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Published: March 17th 2018
Ferry from Sliema to Valletta
Time flies. Last time I have been to Malta is now a stunning 8 years ago, during my last months of living and studying in the Netherlands. I remember coming here with an old friend from my hometown, partly because of a trip to the Faroer Islands gone wrong, partly to escape the merciless Dutch winter. This was shortly before I started writing this blog and moving to Asia - times which seem ages away these days. In those days Malta was as exotic to me as a backpacking trip to South Sudan would be now.
Nonetheless, my memories of Malta were clear and I was more than happy to come back here for a week of work-related leisure - or leisure-related work. Valletta had remained in my heart as a small, fortified Mediterranean wonderland where my friend and I used to do one or more of the following things: eat rabbit, eat Maltese pastizzi (pastries), climb up and down steep stairs, eat more rabbit, and try to find an open bar at night. While the former were all quite successful, finding a place to have a decent drink after dusk was not easy. I remember that, one evening we
were walking through the barely lit streets of Valletta and a drunk sailor threatened to "rip our hearts out and eat them". For some reason, we laughed it off and remember it as a funny little travel story - which, thinking of it now, has a slightly macabre undertone.
Except being an artwork of stunning beauty, Malta's tiny capital was a mostly dead city 10 years ago. Although I remember people crowing up the streets during the sunny days, you would not find the crowds sitting and drinking on the evening streets in a way you would in Portugal, Spain or parts of Italy. On the last days of our previous stays we discovered the more modern, quasi-suburb of Sliema, where more Maltese resided and life was a tiny bit livelier - or it seemed so at a first sight. Unfortunately, we did not have time to explore Sliema any further as our plane was literally leaving on the next morning.
Here I am now, back in Malta - this time not based in Valletta but the northern resort of Bugibba - which I will dedicate another entry to. I have been back in the capital for a
couple of times since I arrived here 5 days ago and although all the Maltese tell me that "it changed so much you would not recognize it", my memories pretty much match what I have experienced this week. A stunning "borgo"-like fortress city, built on a steep, rocky cliff falling directly into the clear waters of the Mediterranean. Cruise ships and ferries crawl their way out of the harbor and white bedsheets fly from the wind-ridden balconies. Narrow, descending alleys, where sandstone-built houses and saint-statutes paint a picture of true southern wonder and style. Now, "what about the crowds" you might say. Are they still disappearing like some type of reverse vampires once the sun sets or has Malta awoken in the last decade?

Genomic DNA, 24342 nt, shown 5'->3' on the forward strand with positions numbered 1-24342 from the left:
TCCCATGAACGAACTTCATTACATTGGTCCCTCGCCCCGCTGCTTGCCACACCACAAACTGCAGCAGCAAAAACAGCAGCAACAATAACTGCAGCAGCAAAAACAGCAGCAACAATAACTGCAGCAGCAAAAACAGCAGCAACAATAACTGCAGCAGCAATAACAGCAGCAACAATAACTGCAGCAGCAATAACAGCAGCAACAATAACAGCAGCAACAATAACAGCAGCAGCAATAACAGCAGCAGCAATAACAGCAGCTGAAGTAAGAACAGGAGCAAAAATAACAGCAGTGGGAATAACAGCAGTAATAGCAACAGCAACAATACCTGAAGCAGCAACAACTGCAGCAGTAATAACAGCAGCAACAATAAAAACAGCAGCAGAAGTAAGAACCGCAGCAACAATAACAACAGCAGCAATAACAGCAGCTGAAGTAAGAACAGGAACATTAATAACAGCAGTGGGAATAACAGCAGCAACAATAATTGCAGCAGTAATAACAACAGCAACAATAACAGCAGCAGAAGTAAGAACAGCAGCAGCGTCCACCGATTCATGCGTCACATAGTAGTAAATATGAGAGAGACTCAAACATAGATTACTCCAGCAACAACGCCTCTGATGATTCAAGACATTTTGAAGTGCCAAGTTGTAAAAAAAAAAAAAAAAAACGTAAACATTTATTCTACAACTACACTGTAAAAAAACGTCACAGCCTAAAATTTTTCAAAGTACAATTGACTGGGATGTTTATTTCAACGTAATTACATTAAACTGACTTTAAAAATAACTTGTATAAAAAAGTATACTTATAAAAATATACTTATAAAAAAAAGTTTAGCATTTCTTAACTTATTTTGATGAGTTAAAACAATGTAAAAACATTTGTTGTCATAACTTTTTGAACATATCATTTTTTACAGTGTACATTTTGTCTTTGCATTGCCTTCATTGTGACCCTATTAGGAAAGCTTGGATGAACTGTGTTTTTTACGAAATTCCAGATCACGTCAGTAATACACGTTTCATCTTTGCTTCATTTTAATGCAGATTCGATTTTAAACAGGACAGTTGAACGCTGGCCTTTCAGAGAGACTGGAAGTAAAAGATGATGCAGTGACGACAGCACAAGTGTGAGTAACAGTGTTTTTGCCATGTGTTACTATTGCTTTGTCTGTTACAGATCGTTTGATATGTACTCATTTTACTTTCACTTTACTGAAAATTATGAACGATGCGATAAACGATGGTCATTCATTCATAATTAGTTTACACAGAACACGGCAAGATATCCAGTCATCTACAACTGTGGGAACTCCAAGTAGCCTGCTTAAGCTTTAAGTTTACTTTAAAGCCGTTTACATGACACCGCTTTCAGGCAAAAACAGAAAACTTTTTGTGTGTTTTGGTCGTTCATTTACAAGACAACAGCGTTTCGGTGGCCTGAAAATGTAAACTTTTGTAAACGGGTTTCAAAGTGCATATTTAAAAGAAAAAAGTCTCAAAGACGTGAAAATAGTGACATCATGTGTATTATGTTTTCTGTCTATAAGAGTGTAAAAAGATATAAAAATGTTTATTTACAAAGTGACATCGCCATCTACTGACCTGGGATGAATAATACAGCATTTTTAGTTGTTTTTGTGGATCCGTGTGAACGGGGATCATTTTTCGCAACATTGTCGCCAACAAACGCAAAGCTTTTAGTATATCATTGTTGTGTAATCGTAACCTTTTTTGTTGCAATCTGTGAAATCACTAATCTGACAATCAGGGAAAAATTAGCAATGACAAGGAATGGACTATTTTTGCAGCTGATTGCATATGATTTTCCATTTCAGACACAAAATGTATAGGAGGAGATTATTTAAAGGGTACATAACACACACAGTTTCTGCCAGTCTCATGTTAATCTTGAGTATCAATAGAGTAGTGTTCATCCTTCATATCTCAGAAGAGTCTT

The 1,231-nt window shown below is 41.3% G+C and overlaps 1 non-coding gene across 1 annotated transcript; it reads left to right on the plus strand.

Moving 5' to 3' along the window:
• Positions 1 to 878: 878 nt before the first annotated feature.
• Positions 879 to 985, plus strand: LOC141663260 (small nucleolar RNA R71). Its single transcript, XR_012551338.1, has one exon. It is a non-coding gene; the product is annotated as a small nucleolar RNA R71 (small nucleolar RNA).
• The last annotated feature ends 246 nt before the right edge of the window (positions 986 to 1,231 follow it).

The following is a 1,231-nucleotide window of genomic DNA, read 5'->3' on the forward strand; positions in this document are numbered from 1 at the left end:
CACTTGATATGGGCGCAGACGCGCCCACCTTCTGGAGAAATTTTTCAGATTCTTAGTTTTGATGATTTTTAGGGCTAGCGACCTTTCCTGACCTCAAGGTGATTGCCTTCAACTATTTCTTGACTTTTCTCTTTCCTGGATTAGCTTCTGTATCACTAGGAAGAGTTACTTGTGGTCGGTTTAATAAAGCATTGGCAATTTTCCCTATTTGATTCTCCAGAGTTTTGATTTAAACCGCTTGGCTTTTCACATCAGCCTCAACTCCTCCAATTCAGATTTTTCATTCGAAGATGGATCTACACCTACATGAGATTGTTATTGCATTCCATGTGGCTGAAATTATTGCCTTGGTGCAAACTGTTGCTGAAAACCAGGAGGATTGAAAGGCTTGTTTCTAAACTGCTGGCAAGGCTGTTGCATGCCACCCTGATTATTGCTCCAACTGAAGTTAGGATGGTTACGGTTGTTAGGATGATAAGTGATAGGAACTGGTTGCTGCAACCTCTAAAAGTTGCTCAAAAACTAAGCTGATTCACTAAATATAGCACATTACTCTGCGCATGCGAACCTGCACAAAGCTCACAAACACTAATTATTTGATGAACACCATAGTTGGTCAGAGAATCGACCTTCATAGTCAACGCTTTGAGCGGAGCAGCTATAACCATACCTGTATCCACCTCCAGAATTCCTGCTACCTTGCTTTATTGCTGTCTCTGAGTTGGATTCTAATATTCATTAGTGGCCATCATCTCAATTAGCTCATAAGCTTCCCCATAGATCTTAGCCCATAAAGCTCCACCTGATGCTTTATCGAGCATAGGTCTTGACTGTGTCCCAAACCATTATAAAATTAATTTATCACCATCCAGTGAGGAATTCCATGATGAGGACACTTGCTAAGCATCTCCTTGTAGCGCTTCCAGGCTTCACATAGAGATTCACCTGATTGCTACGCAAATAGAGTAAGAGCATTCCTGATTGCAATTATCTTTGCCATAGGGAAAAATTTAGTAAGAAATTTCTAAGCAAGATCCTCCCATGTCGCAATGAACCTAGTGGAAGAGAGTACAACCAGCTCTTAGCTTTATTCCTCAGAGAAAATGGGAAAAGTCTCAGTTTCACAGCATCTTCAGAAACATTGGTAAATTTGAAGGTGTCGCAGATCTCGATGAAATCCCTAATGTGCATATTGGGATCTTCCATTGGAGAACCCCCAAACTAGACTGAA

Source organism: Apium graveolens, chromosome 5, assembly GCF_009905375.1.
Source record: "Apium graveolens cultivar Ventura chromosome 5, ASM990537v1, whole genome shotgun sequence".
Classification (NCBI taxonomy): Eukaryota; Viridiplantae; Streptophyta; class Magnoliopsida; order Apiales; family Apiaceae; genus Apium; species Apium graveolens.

The answer is yes, they mostly do disappear after dusk. Malta is still sleepy and the tiny Valletta is certainly no exception. This raises and obvious question - how can Malta, the southernmost country of the European Union, be so unlike her other Mediterranean cousins? I did wonder for some days and even dared to ask some locals about it, unfortunately without getting any clear answer to my question. Yesterday I was fortunate enough to
Me and a pig
sit in a lecture given by a Maltese tourism academic which blew my mind for several reasons. The local university certainly does a good job. When I got the chance to talk to him in private after his job was done, I somehow timidly popped the question - why are the Maltese the most indoorsy of all Mediterraneans?
Surprisingly, I got a very precise answer and a nod of agreement from the locals. Although the story was much longer, the answer goes more or less like this: Malta was occupied by numerous populations throughout history, ranging from the Phoenicians to the French. When the British blockaded the islands in 1800 to fight off Napoleon, Malta became a British colony until its independence in 1964. Having fought alongside the British through both world-wars and being in still good relations with the UK, the Maltese got heavily influenced by their former colonizers. Unsurprisingly, one can find plenty of fish and chips and Sunday roasts next to Maltese pastizzi and rabbit stews. Marks and Spencer is a big name on the islands and HSBC is everywhere too. The British are still Malta's number 1 inbound tourism market and are here to stay.
One more legacy of the British empire is a trait that bothers me a lot since I moved to the UK - their infamous indoorsy lifestyle! The Maltese eat dinner at 6, so the locals explained (a habit which creates issues particularly with the ever-growing number of Spanish inbound tourists). Considering this and making a 1+1, we might have come to our answer: The Maltese learned from their former colonizers not to stroll around at night like the Italians, Spanish and Portuguese love to do! The local coffee shop I went to for the last days kicked me out at 9.30pm for closing time. The seaside promenade, although very pleasant in terms of temperature, feels abandoned after dark. Low season yes, but Malta is way less seasonal than other Mediterranean destinations.
Valletta, the tiny, touristic capital of Malta embodies this lifestyle in a nutshell. Mediterranean food and architecture, a language which is closest to Arabic and last - sleeping time which is closest to the British. A weird place it is, but this makes Malta special and different from its neighbours. Not to mention, Valletta is one of the most beautiful little cities I have ever come across.
Gluten free baguette
Good to be back, good to be happy. Have a good day!
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